All free-living life forms are made of cells. The majority of life forms on the planet are microscopic and unicellular – meaning that the entire organism consists of only one cell, and is too small to be seen with the naked eye. We, in juxtaposition, are made up of many, many cells, as are the plants and animals that we can see around us every day. Unicellular organisms inhabit the soil, air, and water all around us, some even reside within our own bodies. These organisms are intrinsically fascinating and often visually stunning; they are architects, builders, travellers, parasites, hunters, scavengers, and prey; they have sex lives and mating rituals; they build communities and they go it alone. They are as complex in terms of behavior and lifestyle as any plant or animal, yet they do all of this within the confines of only one cell. Pondlife is an effort to document these organisms as the complex living creatures that they are and make them accessible to as many people as possible.
Pondlife is also intended to be educational. It attempts to communicate some basic concepts of biology, survival and the evolution of life in fun and visually stimulating ways using examples from the microscopic world. The documentation of these organisms is an invaluable resource to the education of adults and children alike.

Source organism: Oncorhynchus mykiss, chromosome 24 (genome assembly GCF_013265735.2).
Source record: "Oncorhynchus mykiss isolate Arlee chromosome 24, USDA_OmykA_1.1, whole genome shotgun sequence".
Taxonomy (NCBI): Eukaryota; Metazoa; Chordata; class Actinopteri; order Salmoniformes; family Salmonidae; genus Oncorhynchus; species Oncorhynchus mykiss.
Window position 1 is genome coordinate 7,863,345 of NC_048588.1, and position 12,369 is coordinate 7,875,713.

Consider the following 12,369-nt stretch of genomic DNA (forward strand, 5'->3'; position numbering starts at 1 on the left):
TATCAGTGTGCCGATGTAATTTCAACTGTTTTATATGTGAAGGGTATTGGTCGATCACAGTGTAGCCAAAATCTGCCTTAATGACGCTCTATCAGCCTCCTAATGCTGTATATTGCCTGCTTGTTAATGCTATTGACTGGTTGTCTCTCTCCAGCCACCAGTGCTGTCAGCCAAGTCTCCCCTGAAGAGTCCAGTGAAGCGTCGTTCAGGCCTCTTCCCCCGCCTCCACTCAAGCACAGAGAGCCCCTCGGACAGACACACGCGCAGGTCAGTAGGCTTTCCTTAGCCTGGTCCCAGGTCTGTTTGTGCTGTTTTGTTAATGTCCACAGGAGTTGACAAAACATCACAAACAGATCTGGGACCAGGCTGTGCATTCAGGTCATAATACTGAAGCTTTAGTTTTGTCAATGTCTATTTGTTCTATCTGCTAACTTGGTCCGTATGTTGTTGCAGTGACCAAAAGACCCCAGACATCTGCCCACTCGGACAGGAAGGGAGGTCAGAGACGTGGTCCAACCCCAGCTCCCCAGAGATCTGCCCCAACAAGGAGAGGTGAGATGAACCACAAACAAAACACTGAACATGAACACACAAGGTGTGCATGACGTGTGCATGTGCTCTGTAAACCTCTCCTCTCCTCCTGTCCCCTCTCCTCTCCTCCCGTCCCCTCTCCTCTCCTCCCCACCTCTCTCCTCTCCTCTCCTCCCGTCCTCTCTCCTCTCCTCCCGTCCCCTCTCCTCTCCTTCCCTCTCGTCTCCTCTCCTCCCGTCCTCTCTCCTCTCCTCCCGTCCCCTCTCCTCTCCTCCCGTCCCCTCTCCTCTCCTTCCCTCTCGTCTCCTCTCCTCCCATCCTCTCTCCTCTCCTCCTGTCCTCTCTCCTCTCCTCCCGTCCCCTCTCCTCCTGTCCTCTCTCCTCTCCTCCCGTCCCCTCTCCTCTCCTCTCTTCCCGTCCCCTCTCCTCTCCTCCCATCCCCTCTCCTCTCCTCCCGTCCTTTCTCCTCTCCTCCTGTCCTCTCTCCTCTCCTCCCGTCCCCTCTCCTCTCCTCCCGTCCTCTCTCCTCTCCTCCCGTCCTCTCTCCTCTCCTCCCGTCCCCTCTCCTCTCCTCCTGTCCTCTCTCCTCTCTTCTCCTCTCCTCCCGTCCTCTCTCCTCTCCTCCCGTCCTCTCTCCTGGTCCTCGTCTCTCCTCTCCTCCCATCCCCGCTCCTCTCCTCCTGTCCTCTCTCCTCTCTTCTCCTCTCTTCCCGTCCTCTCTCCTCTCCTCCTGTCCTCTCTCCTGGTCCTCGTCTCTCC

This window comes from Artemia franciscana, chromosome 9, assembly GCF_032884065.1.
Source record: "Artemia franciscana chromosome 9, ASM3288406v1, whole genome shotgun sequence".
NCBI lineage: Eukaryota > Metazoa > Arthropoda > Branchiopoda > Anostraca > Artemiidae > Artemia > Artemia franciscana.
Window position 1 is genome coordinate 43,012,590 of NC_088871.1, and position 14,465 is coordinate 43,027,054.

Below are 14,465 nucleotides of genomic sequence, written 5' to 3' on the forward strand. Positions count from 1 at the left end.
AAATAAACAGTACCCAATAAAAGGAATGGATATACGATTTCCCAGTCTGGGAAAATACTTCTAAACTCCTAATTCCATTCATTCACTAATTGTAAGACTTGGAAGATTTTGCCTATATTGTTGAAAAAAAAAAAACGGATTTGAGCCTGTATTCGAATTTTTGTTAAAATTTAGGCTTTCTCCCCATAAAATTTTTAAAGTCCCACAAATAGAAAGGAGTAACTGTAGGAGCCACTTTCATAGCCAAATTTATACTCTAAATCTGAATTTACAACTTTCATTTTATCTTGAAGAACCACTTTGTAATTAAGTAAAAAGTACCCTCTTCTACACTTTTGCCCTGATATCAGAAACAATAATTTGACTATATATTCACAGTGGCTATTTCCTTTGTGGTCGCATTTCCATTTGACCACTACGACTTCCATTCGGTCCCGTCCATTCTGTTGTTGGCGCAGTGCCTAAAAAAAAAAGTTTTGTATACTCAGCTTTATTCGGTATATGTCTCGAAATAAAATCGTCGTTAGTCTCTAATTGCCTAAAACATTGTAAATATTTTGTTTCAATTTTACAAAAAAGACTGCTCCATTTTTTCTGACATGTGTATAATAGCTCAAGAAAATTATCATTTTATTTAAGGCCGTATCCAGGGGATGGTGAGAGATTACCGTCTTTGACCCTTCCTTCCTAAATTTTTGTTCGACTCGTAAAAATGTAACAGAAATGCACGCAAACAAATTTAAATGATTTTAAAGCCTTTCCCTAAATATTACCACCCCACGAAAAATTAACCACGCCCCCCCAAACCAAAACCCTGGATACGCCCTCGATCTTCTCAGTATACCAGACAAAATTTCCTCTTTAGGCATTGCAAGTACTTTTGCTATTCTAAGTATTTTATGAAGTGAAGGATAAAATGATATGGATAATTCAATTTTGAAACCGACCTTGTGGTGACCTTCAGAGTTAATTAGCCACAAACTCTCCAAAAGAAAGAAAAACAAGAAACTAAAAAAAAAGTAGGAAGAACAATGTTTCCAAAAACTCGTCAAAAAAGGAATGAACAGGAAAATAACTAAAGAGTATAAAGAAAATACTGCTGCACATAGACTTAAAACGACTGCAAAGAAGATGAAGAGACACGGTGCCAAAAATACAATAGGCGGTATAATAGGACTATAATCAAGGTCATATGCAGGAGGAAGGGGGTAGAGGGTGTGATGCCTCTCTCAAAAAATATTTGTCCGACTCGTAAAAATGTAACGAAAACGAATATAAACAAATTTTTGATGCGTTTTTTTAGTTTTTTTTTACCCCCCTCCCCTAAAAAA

Pondlife is run by Sally Warring. Sally has a B.Sc. with Honors in botany from the University of Melbourne in Australia (although she's from New Zealand), and a Ph.D. in genomics and molecular biology from New York University. Sally has studied the biology of microbial organisms and parasites for the last eight years. She is an experienced science communicator and documentarian working in film, TV, radio, social media, and print. Please contact Sally if you would like to collaborate on a project.
Sometimes the view through a microscope is too good to keep to yourself.
Fortunately, it turns out that smart phones, with their integrated cameras and high-resolution screens, make pretty good devices for sharing microscope images— all you need is the right adapter to align the optics.
Du Cheng, a Rockefeller M.D- Ph.D. student, has created just such an adapter.
With telemedicine, the absence of medical staff with a particular specialization in field locations is not a barrier to the best possible care for patients. Consultants can analyze photomicrographs and make an expert, remote diagnosis.
The three adaptors tested by Doctors Without Borders were the Bresser, the Syvu and the iDU. The testing team consisted of medical and laboratory experts and through rigorous trails, each adaptor was tested and assessed.
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